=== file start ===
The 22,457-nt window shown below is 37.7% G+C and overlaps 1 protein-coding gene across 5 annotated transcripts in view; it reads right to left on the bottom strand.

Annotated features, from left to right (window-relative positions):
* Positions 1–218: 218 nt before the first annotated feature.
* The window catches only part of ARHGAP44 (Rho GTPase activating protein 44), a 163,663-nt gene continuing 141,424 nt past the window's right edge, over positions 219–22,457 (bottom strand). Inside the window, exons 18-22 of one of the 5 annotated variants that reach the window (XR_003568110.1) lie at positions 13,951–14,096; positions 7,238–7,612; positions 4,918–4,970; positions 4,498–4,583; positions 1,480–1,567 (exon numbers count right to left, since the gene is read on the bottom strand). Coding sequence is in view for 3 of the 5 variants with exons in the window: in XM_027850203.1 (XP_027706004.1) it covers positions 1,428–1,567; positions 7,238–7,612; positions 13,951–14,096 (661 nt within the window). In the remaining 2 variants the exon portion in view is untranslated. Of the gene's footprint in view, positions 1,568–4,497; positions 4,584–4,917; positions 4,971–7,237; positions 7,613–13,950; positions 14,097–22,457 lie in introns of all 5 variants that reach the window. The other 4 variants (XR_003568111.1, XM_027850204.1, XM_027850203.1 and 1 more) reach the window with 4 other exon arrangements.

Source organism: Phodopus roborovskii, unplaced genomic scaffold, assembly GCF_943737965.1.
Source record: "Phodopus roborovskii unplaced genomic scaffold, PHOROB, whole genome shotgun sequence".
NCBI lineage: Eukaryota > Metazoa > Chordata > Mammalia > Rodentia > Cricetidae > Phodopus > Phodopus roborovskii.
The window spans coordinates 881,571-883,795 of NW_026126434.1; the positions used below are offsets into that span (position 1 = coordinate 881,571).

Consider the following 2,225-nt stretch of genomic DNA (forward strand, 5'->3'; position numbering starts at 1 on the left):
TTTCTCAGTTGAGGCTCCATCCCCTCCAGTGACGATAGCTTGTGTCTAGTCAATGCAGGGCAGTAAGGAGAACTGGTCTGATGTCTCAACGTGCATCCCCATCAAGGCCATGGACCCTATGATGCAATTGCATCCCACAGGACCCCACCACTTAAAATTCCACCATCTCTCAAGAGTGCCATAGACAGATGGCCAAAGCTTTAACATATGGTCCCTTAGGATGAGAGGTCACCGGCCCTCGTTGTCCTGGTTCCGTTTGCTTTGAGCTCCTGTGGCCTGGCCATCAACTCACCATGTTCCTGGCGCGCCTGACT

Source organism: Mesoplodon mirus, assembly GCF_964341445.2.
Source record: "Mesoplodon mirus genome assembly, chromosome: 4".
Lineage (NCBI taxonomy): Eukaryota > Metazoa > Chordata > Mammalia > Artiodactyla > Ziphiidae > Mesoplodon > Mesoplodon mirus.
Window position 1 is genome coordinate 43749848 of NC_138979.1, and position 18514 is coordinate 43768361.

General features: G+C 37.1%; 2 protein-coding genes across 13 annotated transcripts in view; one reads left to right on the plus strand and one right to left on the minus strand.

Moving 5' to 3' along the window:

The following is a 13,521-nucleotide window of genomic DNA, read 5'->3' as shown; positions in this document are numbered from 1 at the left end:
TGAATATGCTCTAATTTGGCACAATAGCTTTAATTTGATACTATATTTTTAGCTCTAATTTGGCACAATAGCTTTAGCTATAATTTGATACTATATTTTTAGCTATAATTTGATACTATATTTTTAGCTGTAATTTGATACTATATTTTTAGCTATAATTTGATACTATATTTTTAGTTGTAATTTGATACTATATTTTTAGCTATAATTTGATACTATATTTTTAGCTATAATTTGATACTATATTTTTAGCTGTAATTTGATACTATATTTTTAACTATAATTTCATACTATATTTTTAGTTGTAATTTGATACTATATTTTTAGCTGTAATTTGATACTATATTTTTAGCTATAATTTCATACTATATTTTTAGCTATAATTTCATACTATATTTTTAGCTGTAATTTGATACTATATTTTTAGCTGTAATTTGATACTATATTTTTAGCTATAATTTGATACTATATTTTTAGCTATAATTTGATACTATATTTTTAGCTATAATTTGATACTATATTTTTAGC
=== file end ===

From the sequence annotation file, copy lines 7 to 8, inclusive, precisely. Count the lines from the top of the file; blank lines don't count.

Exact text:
NCBI lineage: Eukaryota > Metazoa > Chordata > Mammalia > Rodentia > Cricetidae > Phodopus > Phodopus roborovskii.
The window spans coordinates 881,571-883,795 of NW_026126434.1; the positions used below are offsets into that span (position 1 = coordinate 881,571).